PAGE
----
Compulsory purchase: compensation reforms – Law Society response

The proposals

The government’s proposals in the Levelling Up and Regeneration Bill seek to reform the compulsory purchase order (CPO) regime.

In particular, these would reform the level of compensation afforded to landowners subject to an order, so CPO schemes are “viable and deliver the benefits that are necessary in the public interest”.

The proposals seek to cap, or remove, ‘hope value’ from the assessment of market value when issuing a compulsory purchase order.

This means that compensation would be limited to ‘existing use value’, which is lower than market value.

Our view

While we recognise that removing ‘hope value’ would almost certainly increase the viability of schemes which are not required to pay it, we do not consider the public benefits of the scheme being delivered will necessarily increase.

This will only be the case if additional benefits are delivered with money saved instead of, for example, being absorbed by private developers.

There are no details in the proposals indicating that this will be the case and therefore should not be used as the basis for a public interest test.

Further, we have concerns as to whether the compulsory purchase order proposals are justifiable, equitable and compatible with human rights (article 1 of the first protocol of the European Convention of Human Rights and, if it’s a dwelling, article 8) when balancing the public interest against individual rights.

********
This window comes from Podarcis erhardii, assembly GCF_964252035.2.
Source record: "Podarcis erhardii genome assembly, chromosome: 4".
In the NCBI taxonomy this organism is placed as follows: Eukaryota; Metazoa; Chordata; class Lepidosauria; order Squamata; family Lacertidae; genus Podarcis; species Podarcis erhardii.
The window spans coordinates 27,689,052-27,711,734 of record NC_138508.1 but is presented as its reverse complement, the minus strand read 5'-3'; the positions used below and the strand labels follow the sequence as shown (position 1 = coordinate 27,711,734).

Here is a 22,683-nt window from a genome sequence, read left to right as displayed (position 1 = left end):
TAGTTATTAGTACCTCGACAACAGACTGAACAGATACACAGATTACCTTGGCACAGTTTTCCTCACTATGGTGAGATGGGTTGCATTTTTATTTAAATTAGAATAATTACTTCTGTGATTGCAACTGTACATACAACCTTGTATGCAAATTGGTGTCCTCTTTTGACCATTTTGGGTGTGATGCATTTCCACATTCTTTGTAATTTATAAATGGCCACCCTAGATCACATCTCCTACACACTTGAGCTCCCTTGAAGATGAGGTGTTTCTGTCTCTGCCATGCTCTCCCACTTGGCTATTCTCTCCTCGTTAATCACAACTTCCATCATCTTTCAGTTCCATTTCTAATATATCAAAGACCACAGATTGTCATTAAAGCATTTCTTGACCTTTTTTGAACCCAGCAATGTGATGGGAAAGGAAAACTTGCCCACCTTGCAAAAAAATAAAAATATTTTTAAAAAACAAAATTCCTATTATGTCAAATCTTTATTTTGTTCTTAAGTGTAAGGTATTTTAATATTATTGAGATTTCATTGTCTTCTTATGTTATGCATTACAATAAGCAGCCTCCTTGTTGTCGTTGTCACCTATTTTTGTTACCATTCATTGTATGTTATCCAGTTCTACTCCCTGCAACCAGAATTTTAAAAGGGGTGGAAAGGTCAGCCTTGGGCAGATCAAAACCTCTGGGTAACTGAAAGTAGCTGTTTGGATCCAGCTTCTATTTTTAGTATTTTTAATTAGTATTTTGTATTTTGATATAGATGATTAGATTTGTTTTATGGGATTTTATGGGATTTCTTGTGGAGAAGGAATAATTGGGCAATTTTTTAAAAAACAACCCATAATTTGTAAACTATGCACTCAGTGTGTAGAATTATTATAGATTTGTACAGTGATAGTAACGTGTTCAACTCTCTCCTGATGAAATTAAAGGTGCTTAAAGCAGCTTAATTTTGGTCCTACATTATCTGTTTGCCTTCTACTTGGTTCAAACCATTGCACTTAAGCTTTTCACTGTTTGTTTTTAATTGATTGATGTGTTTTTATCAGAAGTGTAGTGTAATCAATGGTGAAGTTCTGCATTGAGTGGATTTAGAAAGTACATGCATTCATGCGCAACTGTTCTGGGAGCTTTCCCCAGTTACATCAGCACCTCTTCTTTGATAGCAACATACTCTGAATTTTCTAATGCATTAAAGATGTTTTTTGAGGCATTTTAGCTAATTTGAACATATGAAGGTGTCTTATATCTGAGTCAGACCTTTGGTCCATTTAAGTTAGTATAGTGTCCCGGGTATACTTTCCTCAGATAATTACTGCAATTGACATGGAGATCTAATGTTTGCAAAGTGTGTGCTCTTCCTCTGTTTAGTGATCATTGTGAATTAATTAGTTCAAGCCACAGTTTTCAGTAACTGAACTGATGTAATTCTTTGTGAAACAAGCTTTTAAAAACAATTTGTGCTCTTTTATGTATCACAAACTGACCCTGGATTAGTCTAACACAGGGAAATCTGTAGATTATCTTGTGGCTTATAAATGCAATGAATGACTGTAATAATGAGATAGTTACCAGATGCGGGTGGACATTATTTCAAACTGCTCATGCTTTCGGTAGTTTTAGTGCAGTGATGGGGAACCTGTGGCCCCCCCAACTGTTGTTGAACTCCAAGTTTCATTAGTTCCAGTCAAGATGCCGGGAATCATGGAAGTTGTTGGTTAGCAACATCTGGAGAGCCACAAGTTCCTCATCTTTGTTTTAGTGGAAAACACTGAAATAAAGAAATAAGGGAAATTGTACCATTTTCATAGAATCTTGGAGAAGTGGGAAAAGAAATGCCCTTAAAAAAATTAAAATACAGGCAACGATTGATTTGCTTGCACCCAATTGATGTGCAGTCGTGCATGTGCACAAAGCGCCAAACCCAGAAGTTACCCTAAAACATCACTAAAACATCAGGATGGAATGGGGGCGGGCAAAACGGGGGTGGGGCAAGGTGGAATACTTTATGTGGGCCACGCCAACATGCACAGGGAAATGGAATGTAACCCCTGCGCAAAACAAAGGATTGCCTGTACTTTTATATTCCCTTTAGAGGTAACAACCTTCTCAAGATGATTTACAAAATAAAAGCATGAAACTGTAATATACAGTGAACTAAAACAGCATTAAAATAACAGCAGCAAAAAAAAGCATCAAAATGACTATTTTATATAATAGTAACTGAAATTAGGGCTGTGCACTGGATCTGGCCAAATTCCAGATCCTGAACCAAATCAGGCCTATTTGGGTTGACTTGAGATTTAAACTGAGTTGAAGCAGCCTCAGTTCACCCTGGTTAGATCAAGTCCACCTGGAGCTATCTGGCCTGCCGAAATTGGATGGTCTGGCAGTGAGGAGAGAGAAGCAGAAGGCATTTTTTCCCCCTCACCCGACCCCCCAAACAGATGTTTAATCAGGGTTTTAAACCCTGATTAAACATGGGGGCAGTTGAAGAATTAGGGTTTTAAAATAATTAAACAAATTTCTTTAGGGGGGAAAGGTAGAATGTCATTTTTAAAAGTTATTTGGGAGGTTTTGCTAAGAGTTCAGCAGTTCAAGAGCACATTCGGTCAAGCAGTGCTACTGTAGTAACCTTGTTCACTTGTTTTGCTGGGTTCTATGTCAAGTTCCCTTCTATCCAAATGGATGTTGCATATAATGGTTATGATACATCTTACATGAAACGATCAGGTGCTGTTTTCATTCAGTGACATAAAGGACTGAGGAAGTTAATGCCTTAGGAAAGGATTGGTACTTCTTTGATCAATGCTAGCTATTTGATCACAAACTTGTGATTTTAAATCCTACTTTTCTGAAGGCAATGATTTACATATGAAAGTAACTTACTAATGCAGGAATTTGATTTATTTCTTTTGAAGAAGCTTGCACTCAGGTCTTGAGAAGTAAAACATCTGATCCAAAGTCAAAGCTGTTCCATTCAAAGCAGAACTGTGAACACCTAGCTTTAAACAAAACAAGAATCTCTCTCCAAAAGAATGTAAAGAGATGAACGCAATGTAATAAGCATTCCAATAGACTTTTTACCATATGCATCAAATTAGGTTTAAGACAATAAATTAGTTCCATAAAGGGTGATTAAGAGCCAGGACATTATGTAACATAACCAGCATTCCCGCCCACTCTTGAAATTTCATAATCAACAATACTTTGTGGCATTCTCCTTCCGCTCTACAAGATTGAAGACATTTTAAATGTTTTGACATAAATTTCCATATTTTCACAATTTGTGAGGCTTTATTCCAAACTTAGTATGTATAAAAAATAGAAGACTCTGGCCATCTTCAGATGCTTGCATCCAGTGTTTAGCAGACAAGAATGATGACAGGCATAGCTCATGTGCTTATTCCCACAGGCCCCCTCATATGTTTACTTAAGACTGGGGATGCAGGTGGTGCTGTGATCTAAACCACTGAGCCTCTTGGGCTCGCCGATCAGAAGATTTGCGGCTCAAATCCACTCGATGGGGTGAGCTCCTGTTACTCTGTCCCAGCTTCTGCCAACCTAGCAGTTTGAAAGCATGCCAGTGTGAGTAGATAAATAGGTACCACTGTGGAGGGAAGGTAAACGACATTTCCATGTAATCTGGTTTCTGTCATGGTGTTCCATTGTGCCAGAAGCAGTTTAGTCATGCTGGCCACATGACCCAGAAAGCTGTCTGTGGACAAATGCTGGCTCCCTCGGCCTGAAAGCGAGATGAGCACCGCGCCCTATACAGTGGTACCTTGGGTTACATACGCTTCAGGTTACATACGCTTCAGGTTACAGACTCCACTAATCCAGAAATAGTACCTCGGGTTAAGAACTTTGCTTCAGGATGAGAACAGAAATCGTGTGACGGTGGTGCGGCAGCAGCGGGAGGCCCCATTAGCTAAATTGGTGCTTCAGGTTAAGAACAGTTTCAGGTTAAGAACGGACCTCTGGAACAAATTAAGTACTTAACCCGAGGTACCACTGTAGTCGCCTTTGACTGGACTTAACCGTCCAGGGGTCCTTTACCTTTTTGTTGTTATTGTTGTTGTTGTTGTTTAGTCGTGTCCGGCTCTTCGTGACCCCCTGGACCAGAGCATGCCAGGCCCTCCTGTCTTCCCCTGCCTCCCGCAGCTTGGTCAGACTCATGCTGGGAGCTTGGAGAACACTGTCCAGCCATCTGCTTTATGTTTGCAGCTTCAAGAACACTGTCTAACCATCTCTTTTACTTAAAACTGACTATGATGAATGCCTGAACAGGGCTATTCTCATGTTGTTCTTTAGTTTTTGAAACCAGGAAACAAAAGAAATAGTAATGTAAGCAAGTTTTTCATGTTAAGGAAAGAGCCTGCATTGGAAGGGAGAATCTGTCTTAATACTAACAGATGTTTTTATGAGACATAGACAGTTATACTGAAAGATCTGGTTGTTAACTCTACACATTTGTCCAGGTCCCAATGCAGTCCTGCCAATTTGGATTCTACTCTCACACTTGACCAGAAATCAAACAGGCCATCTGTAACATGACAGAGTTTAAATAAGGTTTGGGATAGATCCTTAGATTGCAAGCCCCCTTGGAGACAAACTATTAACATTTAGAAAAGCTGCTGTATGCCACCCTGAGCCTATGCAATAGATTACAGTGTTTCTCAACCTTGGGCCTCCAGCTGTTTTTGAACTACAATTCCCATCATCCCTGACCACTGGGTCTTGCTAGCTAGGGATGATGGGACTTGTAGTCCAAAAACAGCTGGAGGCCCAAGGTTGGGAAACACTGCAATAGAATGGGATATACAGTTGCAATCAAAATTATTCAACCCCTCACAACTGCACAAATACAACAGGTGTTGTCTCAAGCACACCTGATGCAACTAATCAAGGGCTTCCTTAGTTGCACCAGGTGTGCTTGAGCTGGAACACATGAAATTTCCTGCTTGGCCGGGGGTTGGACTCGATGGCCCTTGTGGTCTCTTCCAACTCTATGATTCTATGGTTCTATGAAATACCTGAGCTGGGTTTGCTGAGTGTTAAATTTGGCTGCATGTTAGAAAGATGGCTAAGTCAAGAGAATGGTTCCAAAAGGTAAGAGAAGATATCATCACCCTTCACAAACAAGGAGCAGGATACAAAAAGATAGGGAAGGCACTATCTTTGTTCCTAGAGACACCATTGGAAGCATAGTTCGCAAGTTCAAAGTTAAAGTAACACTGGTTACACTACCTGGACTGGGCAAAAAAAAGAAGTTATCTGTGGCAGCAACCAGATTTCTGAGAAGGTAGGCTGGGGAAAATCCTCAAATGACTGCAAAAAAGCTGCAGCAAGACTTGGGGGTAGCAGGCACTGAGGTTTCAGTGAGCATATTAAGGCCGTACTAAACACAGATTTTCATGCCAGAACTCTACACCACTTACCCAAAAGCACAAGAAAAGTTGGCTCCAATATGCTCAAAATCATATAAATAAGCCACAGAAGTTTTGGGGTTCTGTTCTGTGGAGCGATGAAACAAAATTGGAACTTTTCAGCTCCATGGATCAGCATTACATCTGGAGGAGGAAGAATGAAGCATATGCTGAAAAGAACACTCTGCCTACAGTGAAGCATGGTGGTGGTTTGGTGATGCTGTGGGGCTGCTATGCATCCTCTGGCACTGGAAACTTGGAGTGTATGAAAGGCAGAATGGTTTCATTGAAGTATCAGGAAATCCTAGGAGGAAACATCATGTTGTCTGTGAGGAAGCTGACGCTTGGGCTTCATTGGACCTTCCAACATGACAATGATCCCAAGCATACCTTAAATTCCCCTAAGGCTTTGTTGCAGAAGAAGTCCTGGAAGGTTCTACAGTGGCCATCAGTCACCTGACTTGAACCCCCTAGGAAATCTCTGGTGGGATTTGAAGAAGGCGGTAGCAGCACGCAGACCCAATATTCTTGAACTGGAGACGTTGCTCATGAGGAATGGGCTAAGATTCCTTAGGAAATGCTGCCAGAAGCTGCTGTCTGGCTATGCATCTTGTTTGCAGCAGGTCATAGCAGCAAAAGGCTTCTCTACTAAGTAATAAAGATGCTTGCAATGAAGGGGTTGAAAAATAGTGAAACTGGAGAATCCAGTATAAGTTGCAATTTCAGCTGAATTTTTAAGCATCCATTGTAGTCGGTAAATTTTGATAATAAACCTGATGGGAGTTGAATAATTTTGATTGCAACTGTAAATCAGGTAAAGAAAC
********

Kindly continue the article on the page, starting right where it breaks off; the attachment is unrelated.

Failing to recognise the ‘hope value’ attached to a property will result in properties acquired for existing use, which will be less than market value.

Lastly, the proposals will potentially violate access to justice for landowners in many cases and delay the CPO process through an inevitable increase in court challenges.

Next steps

The consultation closed on Tuesday 19 July.

We’ll continue to engage with the Department of Levelling Up and Housing Communities as the CPO proposals progress.

We hope to engage further on the bill and its associated consultations as it progresses.

Email Alasdair Cameron to discuss any of the points raised in this response.

Read the consultation on the GOV.UK website

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